It’s that time of year again!
The holidays have snuck up on us and January is right around the corner.
Where did the time go?
The holiday season is one of the most stressful times of the year. The expectations of family members and the formalities of celebration are hardwired into our nervous system. Holidays are emotionally driven and we get pulled into old patterns of obligation and agreements stemming from childhood, inherited from our families. There is a lot of shame that can surface around the holidays which can reinforce old patterns of behavior, making lasting change elusive.
What happened to the resolutions? The commitments to losing weight and getting “healthy”?
In the movie Groundhog Day, meteorologist Phil Connors, a bit of an egotist, gets trapped in a time loop. No matter how he tries to escape from the small town of Punxsutawney, PA, he still wakes up to the same day over and over. Groundhog Day.
His attempts to leave stem from his ego-centered perspective. Frustrated, he tries to change everyone and everything around him, never considering that maybe he is responsible for his dilemma. Blaming his situation and frustration on others is his usual pattern and approach.
The seminal moment comes when he tries to save a man from dying and no matter what he does, he cannot change the outcome. Perhaps this is the moment he realizes that life is short and final and perhaps the answer lies within himself.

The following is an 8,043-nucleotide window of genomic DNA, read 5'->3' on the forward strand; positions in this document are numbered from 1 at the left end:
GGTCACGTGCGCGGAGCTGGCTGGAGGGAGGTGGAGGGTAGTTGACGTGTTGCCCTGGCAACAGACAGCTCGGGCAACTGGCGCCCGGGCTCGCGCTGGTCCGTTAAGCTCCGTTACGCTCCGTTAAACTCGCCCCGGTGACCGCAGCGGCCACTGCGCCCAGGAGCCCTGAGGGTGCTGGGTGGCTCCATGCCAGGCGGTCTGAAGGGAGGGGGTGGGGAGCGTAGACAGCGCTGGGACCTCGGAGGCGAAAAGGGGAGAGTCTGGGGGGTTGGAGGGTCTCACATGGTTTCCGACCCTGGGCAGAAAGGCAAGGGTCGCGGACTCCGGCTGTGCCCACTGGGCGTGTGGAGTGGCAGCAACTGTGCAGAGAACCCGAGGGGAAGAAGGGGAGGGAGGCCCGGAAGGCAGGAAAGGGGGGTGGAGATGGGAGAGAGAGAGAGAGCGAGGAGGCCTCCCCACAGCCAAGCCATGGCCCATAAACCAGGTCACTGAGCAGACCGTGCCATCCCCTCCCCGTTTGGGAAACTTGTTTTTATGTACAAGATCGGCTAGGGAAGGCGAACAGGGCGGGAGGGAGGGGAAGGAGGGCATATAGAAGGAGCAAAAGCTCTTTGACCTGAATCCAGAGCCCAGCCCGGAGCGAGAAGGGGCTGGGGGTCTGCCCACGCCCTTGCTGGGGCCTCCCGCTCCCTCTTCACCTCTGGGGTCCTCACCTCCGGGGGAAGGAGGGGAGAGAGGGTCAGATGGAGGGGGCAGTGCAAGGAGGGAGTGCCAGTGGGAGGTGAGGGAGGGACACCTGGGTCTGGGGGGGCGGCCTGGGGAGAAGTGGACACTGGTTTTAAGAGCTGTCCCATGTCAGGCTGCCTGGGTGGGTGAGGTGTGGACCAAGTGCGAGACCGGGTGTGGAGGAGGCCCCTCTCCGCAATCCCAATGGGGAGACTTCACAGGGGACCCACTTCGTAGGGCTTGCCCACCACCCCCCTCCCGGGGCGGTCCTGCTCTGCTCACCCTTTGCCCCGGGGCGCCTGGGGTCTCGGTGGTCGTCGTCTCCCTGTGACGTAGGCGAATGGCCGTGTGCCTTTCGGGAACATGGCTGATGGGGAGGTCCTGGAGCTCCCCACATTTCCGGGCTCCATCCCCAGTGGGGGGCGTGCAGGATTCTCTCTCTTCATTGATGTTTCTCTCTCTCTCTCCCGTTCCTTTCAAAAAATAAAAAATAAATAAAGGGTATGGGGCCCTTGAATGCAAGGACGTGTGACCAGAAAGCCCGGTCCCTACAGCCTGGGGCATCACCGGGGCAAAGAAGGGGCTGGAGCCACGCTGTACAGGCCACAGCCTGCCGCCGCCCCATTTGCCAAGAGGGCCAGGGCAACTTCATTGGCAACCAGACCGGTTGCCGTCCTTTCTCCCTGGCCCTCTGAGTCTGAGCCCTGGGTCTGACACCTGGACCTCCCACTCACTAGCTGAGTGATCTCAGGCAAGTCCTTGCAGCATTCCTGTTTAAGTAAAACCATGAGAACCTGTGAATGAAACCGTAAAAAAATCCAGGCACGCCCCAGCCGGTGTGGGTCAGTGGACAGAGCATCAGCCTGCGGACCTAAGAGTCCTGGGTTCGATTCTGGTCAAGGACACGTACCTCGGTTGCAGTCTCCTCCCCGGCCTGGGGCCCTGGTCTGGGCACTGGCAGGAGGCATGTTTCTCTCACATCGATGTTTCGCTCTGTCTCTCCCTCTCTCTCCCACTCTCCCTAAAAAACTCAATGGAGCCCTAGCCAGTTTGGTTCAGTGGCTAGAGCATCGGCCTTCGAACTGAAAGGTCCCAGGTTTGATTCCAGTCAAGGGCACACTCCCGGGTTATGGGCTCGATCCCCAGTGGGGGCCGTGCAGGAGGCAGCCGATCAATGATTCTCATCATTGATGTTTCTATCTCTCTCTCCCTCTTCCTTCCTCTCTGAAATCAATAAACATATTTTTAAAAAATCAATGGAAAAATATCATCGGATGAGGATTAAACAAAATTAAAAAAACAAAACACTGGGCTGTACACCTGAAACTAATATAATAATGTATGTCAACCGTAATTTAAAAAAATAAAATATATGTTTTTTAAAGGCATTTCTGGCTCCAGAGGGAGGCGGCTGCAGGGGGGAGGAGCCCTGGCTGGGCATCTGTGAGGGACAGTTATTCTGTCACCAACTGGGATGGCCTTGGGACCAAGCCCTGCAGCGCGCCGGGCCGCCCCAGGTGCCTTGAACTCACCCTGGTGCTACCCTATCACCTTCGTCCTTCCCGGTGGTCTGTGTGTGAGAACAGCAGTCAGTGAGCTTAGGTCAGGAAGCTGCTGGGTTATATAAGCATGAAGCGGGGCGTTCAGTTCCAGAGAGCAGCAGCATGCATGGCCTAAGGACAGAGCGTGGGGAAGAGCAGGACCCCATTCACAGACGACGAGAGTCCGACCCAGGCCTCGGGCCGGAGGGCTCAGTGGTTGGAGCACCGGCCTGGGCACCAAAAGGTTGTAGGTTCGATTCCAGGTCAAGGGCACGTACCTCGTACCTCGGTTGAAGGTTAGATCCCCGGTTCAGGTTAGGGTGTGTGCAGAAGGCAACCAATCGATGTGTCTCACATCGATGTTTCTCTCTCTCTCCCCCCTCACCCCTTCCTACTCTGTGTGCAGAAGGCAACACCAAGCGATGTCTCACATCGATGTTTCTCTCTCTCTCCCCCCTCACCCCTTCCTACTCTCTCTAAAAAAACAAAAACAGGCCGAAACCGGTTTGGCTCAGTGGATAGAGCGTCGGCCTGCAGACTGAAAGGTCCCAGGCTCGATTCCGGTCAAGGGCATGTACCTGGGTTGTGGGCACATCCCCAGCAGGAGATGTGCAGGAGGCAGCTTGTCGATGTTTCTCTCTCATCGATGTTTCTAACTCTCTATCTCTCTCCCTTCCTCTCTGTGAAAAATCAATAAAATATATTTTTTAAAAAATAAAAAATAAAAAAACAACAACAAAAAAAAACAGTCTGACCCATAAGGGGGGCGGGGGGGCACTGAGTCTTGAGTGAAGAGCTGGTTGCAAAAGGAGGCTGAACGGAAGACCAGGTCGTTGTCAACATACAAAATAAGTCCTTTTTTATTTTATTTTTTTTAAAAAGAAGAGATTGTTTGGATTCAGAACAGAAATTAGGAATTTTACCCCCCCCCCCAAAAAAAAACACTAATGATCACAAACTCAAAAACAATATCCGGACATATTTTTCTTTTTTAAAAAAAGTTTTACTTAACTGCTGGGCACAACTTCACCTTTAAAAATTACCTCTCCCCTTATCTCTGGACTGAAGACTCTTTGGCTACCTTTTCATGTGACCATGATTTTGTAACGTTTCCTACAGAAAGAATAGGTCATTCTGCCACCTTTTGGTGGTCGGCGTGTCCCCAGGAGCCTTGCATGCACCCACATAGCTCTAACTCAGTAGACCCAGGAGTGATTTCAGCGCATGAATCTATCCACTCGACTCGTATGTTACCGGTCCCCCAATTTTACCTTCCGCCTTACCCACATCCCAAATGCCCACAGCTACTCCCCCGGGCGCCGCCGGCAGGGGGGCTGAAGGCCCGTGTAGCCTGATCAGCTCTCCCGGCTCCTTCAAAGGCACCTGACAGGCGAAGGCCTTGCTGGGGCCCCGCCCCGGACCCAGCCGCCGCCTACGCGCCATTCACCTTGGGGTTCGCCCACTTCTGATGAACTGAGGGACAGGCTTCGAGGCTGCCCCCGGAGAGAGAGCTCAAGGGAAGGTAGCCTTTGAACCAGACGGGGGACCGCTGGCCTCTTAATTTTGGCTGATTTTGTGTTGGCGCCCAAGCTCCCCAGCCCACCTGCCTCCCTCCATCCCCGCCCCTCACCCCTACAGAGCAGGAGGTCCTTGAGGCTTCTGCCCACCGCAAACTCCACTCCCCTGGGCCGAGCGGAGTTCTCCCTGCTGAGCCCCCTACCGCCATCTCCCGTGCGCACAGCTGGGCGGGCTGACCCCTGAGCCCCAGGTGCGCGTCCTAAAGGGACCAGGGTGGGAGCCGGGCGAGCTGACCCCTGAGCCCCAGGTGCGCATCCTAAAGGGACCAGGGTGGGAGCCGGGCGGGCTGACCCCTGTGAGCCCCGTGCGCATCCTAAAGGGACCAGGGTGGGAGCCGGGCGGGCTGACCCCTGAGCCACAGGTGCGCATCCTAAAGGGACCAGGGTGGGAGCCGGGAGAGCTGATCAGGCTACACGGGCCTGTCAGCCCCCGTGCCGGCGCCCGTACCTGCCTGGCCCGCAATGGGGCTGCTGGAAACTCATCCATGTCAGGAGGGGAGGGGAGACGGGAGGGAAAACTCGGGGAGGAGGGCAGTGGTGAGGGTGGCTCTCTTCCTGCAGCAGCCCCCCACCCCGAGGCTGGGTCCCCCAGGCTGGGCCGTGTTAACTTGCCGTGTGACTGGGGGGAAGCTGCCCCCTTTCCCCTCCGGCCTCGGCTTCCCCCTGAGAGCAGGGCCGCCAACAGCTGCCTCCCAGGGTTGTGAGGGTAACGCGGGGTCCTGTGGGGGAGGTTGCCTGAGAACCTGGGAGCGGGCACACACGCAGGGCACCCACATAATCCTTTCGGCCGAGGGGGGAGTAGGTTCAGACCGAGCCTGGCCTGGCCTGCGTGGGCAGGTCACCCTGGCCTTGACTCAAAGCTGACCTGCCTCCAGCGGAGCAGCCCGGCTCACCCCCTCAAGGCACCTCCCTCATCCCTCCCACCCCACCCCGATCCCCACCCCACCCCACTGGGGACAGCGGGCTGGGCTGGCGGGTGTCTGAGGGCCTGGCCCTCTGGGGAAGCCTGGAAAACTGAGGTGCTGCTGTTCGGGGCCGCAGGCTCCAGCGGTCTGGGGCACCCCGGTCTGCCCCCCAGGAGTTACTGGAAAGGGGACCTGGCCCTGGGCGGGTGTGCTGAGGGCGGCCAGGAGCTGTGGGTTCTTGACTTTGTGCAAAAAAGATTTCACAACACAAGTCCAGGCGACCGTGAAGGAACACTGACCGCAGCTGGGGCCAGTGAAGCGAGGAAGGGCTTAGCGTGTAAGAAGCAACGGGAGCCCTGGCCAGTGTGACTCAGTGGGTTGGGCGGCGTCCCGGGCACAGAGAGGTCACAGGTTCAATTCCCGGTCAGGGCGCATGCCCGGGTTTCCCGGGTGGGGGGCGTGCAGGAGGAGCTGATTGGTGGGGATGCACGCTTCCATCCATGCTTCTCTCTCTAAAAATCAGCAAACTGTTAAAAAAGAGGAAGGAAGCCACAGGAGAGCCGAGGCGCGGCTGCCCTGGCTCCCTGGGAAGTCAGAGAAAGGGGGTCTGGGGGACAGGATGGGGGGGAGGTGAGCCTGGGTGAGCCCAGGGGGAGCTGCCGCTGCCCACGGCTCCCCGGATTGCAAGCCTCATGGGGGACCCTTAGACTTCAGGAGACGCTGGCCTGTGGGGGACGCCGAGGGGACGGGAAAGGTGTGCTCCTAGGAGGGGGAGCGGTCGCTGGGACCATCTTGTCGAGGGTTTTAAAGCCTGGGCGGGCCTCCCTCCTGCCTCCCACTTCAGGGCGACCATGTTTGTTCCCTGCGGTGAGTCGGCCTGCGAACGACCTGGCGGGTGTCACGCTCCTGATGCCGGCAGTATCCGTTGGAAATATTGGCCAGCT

How does this story have relevance?
It is said that the way you do anything is the way you do everything.
Every year we have goals of losing weight, starting an exercise program, getting healthy. We strive for change in the most immediate of surroundings, our bodies. The problem cannot be solved by repeating the same pattern every year. The problem lies deeper.
Why is this so dang difficult? If we continue to find ourselves back in the same situation, with pretty much the same problems, it is an indication that we have a value conflict. We want the results, but are not willing to make the internal changes and take the action required. Our actions inform us of where our values truly lie. Not in what we say, but in what we do.
Phil's actions came from a place of fear, as do our New Year’s resolutions. We will lose weight for a wedding, a graduation, for the high school reunion, bikini season, to look good for others or when the doctor says you must! These motivations are based in fear. Fear of what others may think, fear of being alone and fear of death.
The best motivation is to do it for yourself, do it so that you have the best life. To live and to give. Otherwise you will keep reliving your version of Groundhog day whether you are aware of it or not.
If you feel some resentment about these statements, that they are judgmental or shaming, or if you’re jumping to excuses of “it’s not the right time”, “I have work”, “the kids...”, “it costs money”, “I can’t because...” The becauses will continue to show up, if you let them.
These are fear based reactions, signs that you are caught in the pattern.